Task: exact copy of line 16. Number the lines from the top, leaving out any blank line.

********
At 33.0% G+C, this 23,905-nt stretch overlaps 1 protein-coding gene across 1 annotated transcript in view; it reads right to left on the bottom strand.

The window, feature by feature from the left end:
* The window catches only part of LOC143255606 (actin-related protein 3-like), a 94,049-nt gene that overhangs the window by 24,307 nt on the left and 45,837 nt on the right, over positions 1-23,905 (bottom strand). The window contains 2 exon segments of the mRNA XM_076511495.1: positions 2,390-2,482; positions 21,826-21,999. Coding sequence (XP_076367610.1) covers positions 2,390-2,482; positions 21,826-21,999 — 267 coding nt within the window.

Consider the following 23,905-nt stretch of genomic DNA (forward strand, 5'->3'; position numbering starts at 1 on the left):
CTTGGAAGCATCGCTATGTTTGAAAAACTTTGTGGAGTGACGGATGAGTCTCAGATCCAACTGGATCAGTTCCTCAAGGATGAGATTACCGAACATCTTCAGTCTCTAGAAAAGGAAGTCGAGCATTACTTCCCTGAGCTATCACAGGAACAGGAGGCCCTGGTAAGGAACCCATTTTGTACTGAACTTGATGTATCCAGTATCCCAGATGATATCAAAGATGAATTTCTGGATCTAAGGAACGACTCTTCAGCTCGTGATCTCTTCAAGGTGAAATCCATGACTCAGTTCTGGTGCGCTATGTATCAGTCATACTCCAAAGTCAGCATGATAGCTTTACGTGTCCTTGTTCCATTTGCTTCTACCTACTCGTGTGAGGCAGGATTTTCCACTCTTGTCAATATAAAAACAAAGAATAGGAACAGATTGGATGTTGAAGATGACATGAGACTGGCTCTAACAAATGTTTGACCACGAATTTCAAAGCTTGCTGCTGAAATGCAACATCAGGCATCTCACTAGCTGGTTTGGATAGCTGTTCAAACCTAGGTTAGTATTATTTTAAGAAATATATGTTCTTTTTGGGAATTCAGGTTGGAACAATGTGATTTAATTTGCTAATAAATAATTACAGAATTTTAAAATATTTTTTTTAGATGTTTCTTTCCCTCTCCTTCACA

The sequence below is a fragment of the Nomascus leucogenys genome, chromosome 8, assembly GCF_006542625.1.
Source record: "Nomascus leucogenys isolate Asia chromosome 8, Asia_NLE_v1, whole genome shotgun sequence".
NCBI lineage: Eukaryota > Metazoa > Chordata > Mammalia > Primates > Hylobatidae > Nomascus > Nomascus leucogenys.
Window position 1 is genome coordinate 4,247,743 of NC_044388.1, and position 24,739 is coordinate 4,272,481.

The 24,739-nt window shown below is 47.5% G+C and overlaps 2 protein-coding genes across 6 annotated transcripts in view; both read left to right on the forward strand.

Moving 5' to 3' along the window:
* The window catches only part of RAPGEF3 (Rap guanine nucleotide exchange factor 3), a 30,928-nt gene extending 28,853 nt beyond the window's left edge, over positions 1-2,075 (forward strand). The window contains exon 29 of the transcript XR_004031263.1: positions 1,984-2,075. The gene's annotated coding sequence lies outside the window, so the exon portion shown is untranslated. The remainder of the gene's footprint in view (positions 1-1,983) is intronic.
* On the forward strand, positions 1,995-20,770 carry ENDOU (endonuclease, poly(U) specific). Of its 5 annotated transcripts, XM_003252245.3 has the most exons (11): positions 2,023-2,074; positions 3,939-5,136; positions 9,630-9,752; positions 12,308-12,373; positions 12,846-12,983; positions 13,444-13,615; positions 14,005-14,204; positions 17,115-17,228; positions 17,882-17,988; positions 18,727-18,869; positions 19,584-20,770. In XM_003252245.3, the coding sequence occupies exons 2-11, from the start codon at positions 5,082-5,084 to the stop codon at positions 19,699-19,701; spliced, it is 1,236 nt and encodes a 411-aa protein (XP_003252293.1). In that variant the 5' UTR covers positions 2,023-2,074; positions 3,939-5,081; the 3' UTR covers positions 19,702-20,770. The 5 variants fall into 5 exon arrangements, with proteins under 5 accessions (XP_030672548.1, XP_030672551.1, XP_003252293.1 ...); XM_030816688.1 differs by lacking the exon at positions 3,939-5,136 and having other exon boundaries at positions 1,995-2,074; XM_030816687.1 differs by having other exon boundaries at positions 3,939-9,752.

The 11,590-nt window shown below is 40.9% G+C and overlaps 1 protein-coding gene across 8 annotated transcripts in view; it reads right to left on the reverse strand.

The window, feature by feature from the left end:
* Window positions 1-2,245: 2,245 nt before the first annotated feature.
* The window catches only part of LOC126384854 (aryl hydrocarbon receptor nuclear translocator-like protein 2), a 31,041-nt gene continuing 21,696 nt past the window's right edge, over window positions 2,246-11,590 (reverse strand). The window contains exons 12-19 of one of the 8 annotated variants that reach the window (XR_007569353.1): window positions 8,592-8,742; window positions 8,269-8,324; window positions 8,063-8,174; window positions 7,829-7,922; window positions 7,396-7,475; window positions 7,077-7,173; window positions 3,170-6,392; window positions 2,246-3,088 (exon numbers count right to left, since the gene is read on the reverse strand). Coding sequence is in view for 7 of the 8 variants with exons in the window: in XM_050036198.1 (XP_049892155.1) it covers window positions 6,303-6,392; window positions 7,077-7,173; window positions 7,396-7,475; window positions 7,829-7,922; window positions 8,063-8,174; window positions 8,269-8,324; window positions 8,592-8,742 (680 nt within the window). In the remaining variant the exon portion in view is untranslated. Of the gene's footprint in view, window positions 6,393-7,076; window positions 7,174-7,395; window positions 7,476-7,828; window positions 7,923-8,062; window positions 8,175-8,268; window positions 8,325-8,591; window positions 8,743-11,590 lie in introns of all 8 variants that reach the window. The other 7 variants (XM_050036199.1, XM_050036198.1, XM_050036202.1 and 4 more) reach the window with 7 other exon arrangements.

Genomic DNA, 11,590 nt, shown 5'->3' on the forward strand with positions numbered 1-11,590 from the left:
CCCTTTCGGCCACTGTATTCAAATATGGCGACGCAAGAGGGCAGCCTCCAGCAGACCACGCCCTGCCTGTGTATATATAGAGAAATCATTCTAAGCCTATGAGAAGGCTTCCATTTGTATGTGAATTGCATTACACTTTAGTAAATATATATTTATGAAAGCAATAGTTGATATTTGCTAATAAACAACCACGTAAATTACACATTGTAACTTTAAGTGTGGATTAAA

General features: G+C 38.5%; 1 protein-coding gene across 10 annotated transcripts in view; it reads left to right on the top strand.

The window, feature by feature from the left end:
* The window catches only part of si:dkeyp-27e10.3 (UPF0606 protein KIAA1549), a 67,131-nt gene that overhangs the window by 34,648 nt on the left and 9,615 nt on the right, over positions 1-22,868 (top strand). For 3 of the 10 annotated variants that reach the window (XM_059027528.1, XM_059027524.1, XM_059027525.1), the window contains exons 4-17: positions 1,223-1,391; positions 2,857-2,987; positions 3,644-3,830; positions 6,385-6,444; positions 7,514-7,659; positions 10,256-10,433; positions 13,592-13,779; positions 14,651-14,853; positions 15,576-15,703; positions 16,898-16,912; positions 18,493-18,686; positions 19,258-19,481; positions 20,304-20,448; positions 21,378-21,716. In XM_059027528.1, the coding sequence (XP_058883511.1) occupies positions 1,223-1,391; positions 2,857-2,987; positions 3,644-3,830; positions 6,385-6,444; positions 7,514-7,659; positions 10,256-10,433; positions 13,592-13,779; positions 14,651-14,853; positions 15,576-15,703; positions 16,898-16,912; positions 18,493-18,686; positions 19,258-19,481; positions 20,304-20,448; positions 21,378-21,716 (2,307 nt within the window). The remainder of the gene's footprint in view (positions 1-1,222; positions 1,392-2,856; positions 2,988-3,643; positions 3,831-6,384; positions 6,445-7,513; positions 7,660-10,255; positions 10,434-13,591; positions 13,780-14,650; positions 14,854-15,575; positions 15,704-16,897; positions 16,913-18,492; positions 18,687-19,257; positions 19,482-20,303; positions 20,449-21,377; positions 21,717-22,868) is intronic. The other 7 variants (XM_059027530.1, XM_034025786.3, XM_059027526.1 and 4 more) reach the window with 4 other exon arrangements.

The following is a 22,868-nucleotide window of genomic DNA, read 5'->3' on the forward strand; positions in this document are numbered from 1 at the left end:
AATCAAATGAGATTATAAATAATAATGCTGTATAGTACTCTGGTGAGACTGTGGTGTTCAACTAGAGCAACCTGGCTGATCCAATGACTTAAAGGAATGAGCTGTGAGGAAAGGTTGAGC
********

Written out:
* Window positions 1-2,245: 2,245 nt before the first annotated feature.